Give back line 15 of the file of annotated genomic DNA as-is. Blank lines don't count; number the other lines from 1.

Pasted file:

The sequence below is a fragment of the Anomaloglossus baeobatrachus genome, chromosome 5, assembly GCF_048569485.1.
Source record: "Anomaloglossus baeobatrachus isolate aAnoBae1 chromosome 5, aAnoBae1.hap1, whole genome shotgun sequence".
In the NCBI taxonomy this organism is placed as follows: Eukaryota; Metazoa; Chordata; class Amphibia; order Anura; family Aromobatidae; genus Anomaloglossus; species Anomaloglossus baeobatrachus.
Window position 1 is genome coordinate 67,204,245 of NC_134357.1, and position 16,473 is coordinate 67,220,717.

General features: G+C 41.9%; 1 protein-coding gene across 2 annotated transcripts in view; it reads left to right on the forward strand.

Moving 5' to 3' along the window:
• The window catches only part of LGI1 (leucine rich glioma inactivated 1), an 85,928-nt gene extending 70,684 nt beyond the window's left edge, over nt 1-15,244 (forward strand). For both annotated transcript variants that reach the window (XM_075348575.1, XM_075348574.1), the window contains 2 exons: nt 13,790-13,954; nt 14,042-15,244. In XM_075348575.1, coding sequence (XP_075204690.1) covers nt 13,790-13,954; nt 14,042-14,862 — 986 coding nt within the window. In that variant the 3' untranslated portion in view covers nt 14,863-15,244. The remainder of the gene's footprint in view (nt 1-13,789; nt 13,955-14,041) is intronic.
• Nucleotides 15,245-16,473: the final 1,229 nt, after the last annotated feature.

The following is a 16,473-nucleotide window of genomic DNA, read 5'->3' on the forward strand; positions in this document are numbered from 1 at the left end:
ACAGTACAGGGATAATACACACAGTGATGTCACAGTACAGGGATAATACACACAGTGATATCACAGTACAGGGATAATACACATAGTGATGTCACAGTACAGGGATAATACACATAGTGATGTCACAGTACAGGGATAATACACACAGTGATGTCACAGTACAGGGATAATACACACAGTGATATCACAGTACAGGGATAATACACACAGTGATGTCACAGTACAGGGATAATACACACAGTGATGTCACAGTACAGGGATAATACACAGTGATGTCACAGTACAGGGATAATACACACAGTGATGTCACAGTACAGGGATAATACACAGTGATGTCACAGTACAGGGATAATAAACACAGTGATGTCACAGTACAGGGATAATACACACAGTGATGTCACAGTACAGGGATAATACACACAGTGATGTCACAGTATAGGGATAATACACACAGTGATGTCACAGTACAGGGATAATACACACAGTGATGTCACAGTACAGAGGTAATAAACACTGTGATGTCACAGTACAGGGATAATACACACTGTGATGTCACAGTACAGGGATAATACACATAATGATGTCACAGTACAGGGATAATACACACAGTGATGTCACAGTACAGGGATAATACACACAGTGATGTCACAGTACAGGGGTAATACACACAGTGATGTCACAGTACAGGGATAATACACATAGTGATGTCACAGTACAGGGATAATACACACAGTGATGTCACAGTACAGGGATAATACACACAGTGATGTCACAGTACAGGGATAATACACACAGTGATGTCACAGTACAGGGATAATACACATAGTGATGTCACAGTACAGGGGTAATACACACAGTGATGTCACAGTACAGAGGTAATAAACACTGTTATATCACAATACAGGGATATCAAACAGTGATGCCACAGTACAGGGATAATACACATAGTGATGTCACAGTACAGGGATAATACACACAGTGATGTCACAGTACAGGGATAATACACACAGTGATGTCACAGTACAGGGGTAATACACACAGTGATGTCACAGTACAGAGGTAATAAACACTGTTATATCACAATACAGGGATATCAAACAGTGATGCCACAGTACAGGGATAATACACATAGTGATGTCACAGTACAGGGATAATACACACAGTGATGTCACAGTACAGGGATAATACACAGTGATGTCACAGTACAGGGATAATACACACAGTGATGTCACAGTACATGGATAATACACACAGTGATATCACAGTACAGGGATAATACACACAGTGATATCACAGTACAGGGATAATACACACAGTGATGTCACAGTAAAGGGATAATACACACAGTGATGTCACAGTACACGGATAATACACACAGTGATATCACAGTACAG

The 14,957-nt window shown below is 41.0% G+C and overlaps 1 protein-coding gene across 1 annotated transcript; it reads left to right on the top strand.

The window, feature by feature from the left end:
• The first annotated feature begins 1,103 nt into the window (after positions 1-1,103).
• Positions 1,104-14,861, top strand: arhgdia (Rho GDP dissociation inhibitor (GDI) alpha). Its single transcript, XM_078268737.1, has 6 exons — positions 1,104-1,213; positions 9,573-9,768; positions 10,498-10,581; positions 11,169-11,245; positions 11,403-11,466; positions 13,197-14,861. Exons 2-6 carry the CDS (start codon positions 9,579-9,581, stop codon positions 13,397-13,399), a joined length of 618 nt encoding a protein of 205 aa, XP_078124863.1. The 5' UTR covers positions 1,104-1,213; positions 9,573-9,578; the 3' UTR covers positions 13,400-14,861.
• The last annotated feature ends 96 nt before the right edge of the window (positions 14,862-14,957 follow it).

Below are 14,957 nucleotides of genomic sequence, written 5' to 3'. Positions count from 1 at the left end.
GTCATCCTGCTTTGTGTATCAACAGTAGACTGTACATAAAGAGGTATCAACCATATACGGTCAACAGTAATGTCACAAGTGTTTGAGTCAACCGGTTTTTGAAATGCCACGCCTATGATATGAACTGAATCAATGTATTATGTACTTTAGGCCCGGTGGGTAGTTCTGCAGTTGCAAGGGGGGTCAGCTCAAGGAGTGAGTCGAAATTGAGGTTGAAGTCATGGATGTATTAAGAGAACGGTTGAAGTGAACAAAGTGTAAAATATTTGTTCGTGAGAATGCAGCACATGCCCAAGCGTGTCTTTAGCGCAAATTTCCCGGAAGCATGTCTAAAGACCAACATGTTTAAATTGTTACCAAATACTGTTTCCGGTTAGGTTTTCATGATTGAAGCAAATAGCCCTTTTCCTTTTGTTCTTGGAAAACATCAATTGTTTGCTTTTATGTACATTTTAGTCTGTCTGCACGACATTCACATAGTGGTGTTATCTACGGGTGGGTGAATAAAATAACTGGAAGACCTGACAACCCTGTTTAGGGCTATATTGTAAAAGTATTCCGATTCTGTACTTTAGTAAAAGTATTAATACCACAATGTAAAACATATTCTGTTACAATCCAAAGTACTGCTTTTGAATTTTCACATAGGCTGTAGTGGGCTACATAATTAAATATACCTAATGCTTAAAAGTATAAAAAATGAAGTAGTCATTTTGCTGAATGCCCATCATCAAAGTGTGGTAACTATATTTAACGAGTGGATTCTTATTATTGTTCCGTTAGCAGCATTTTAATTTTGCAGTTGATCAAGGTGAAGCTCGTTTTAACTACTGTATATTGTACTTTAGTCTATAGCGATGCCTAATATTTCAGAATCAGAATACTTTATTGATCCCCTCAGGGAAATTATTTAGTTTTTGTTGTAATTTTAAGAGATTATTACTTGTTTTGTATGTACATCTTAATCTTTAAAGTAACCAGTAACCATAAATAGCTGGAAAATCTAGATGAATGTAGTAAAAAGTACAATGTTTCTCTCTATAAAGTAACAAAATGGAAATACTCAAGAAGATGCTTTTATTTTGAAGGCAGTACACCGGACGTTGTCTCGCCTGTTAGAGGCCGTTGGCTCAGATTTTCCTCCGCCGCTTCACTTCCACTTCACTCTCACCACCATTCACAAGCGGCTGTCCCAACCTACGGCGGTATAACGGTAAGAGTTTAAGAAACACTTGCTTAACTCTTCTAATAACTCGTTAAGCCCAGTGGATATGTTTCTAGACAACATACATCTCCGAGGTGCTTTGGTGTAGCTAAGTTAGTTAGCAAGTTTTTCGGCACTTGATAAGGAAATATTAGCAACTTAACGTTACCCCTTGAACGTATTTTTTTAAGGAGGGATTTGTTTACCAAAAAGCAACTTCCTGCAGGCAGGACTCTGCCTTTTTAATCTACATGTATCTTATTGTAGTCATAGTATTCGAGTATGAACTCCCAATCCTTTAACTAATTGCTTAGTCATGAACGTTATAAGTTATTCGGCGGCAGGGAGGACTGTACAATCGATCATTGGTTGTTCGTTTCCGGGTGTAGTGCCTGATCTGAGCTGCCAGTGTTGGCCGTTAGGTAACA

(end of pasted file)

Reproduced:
• The last annotated feature ends 96 nt before the right edge of the window (positions 14,862-14,957 follow it).